After a day of exploration at the Eifel Park, populated by wild cats, beavers, black storks, grey herons, cormorants, and several species of fish in the low mountain streams and shallow pools, our group settled for the night at the Tagungshotel Eifelkern, and had another delightful white asparagus-centered dinner at the Schloss Schleiden restaurant, located in the cellar area of a historic castle.
The next morning, after a lavish breakfast at the Das Bauerncafe Morsbacher Hof restaurant that included everything from fish, ham and sausage to assorted cheeses, yogurts, and exotic fruit, we were about to discover one more distinct feature of Eifel Park. That was the so-called “barrier-free” nature experience park Wilder Kermeter allowing visitors with disabilities feel more comfortable moving around in the wilderness.
The tactile bronze model of the park and the dam on the river Urft allows the blind to feel the landscape of their whereabouts. There are benches placed 250 meters apart where people who have difficulty walking can sit and rest. All the information boards are printed in large raised type and in Braille and available in audio form. Many trails are wheel-chair accessible, and have disabled restrooms, parking places, and bus stops.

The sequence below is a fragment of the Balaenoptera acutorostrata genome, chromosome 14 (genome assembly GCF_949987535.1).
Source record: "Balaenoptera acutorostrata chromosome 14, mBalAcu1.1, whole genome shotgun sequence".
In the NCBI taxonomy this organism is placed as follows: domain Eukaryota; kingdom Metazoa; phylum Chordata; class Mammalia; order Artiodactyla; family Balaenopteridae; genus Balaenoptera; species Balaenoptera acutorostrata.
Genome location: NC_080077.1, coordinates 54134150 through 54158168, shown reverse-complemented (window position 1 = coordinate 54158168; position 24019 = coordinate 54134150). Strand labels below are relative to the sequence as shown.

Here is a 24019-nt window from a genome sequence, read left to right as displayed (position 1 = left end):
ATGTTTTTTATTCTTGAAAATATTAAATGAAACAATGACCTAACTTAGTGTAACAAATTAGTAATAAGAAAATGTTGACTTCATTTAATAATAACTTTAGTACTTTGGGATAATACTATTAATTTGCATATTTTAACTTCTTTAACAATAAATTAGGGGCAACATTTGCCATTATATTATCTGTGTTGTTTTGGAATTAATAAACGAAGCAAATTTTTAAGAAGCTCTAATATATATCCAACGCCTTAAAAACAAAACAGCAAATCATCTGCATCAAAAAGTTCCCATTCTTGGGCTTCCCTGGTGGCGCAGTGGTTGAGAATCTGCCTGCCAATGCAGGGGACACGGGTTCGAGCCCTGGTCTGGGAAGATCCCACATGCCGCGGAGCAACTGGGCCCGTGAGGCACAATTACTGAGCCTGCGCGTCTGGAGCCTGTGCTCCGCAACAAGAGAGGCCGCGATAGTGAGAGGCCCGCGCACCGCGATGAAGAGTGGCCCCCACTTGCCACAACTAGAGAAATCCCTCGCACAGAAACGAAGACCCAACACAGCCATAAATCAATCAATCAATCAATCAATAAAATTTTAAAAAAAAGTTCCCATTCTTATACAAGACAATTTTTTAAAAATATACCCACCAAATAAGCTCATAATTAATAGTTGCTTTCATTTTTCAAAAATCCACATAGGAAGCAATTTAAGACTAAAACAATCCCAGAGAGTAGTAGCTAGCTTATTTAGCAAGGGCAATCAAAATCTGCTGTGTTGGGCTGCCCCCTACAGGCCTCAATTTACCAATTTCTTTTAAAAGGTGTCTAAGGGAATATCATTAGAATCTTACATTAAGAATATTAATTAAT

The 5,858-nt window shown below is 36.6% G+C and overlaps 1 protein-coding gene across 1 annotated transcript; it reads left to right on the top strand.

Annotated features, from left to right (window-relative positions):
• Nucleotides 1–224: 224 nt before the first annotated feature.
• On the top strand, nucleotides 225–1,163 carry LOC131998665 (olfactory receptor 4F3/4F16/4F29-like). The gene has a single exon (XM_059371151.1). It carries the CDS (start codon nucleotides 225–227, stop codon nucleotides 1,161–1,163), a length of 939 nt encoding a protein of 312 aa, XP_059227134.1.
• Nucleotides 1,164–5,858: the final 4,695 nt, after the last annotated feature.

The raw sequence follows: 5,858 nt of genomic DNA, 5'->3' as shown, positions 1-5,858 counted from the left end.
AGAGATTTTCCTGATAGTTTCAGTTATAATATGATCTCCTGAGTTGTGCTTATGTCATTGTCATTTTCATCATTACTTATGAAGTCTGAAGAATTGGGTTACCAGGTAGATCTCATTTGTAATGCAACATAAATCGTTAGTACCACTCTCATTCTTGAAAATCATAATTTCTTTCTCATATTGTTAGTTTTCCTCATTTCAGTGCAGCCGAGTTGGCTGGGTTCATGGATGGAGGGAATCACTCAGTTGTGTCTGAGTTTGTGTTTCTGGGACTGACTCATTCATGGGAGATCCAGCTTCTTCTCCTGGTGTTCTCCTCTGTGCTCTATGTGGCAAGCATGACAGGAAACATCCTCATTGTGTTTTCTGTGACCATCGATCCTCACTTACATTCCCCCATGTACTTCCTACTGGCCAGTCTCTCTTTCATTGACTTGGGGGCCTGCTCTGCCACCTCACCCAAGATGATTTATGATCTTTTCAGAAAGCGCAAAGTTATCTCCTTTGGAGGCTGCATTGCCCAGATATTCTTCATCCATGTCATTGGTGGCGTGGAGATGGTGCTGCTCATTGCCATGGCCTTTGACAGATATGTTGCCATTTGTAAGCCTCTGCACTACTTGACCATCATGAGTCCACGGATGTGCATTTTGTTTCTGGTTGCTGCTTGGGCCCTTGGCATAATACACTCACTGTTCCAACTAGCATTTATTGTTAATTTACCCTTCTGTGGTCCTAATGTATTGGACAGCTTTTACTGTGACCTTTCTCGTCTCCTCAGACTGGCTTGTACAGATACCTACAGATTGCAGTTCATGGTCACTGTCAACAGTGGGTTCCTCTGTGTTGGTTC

When our group decided to embark on a scenic bicycle ride along the river Urft to the lake Urftsee, with a stop at the bird watching station, I had to regretfully admit that I was a living proof that a childhood skill to ride a bike can be unlearnt… Little did I know that the barrier-free spirit of Eifel Park extended to my case as well. Within minutes, an EifelRAD truck arrived, loaded with bicycles for the entire group, and an amazing construction, called Trimobile for me.
As the proprietor Uwe Kolke explained to me, the Trimobile was designed for up to four people – two adults and two children. One person is at the handlebars, the other is sitting behind, and both are pedaling, while children can sit in their own chairs just enjoying the ride. When our group tour guide Soeren Hoika kindly agreed to steer and keep the entire thing in balance, I gladly took my place behind him, pedaling with all my might, and as a team we zoomed through the entire 10-kilometer route faster than the rest or our jolly group.